After Church we returned home to finish preparing a nice Easter dinner with the Clarks and Obers. We enjoyed turkey, ham, and all the accompaniments. After dinner, Ray helped Don and David Paulikalitis give Zaza a blessing. She is having rotator cuff surgery in the morning. Ray then gave Don a blessing; he's had a bronchial infection for weeks that just won't go away. We enjoyed laughing with the Ober girls, Maddie, Izzie, and the Cami as they shared distorted photos of us all on Don's I-pad with their Instagram application.  After two busy weeks and a heavy, happy meal, we took a long nap. We then had another highlight with a family phone call. We so much enjoy talking with the grandkids. They are happy and busy. It's great to talk to Faith about her observations on life; she's such a grown up. Hailey is always so positive, and they are both busy studying for AP exams (9th and 11th grades). Noah proudly reported that he found nearly $40 in his Easter egg hunt and is reading at 9th grade level (in 4th grade). He takes after his sisters, and it was good to hear that he's more interested in school now. Ammon is always happy. They always make us happy.  It was a great way to end the day.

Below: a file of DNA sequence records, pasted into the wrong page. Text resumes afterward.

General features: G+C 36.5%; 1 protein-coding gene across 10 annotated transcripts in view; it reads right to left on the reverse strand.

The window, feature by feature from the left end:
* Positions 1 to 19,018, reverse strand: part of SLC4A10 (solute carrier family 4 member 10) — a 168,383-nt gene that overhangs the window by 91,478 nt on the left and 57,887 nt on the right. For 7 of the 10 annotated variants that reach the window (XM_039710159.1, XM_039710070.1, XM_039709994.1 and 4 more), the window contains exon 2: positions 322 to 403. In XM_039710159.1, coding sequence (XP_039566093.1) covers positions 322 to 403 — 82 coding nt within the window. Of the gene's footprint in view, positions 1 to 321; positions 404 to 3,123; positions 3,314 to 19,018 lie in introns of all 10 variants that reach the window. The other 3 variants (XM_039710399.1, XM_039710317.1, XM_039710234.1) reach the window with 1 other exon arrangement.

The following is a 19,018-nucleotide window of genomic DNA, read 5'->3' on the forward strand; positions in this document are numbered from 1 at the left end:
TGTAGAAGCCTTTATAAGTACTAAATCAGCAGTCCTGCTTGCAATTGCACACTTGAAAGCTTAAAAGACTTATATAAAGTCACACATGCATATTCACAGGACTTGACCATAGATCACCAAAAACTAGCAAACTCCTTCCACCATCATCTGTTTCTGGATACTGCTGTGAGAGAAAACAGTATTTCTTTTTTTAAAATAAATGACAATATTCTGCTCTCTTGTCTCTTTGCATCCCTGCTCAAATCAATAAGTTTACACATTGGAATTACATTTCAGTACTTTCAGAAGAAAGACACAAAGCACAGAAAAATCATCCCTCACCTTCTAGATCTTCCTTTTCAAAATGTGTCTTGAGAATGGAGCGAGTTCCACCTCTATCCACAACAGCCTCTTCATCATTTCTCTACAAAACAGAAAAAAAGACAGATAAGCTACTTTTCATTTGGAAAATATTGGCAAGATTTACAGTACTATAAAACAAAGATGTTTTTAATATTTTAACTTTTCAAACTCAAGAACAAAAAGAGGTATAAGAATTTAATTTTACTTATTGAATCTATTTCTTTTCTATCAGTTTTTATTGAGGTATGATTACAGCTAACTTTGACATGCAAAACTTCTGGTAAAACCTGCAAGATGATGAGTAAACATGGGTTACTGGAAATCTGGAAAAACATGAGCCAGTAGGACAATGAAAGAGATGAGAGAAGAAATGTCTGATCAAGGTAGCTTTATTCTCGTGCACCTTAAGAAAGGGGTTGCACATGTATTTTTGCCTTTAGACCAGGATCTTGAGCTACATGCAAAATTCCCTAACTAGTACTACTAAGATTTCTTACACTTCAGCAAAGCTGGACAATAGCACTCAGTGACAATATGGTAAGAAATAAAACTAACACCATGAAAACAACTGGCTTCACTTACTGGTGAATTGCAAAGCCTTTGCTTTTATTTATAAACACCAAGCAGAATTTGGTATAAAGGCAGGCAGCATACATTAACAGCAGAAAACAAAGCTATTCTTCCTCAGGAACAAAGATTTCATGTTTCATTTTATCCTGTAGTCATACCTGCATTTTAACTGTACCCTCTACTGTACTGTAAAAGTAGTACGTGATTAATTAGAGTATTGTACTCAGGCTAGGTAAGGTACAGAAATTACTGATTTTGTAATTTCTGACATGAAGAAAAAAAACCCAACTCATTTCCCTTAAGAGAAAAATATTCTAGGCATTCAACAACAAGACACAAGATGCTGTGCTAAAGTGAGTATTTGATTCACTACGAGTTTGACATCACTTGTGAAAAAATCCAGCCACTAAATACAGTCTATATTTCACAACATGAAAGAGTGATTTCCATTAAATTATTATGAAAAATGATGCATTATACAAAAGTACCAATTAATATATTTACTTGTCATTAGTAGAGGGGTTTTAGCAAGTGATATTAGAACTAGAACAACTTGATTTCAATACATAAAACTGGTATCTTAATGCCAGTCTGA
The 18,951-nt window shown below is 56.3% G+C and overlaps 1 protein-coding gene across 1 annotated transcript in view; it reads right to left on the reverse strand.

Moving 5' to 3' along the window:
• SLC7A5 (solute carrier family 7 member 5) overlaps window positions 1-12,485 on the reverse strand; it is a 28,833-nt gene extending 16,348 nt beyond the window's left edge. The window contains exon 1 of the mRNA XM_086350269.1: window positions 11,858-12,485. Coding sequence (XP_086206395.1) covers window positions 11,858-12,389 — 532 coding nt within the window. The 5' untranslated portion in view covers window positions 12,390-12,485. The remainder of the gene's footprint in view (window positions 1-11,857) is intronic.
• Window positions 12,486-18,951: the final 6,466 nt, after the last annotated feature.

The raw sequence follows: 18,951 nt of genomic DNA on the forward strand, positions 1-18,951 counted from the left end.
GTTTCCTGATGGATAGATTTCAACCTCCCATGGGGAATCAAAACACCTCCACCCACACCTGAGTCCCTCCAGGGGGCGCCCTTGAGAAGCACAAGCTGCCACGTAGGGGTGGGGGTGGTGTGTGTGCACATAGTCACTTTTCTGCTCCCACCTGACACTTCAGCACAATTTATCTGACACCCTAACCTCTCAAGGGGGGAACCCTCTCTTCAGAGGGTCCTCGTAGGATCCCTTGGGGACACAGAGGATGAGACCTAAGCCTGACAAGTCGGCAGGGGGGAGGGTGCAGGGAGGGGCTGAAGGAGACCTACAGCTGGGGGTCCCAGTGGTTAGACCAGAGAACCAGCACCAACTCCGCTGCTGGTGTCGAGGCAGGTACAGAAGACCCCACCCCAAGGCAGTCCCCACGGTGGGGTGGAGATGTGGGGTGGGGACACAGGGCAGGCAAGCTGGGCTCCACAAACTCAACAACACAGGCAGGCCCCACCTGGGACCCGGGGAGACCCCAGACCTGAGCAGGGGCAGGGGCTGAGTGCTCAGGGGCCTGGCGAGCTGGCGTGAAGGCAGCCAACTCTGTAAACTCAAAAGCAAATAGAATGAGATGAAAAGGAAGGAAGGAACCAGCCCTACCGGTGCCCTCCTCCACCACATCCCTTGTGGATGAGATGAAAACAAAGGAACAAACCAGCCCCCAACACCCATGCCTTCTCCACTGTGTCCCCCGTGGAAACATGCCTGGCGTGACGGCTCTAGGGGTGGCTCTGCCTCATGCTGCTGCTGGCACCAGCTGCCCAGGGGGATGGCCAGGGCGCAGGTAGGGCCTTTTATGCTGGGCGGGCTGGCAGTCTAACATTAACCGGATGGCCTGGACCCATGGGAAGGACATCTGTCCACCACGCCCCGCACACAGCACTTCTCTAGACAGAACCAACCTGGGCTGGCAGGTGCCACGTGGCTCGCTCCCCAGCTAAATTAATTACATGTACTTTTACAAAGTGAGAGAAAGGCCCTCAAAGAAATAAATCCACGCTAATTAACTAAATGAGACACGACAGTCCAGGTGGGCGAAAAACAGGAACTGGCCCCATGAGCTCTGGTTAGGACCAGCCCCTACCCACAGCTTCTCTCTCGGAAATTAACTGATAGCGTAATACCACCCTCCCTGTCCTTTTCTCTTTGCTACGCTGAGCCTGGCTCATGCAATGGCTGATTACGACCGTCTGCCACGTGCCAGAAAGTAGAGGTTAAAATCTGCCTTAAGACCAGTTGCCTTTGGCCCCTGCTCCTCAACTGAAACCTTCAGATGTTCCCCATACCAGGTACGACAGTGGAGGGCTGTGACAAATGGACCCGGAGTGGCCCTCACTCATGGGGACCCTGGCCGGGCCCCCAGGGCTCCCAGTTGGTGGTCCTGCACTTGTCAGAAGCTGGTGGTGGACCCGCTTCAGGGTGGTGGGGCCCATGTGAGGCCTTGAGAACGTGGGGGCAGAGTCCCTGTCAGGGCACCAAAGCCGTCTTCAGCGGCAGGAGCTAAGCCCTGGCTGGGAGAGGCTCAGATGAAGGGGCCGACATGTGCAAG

What else has the past two weeks included?  Let's go backwards a bit now. We enjoyed a slightly chilly 90 minutes watching Izzy Ober's last season soccer game at Parkview High. The high school is adjacent to the Church property and is one of three schools we pass during busy school bus hours when we make our afternoon post office runs. Seniors, Elder and Sister Lundgren, were released. They plan to travel about on the Eastern Seaboard visiting family before heading home. Another group of 8 sisters and 8 elders arrived on March 19. As always, they were happy and tired after arising early at the MTC, traveling, and then riding the MARTA for their first chance to approach strangers in the real mission world.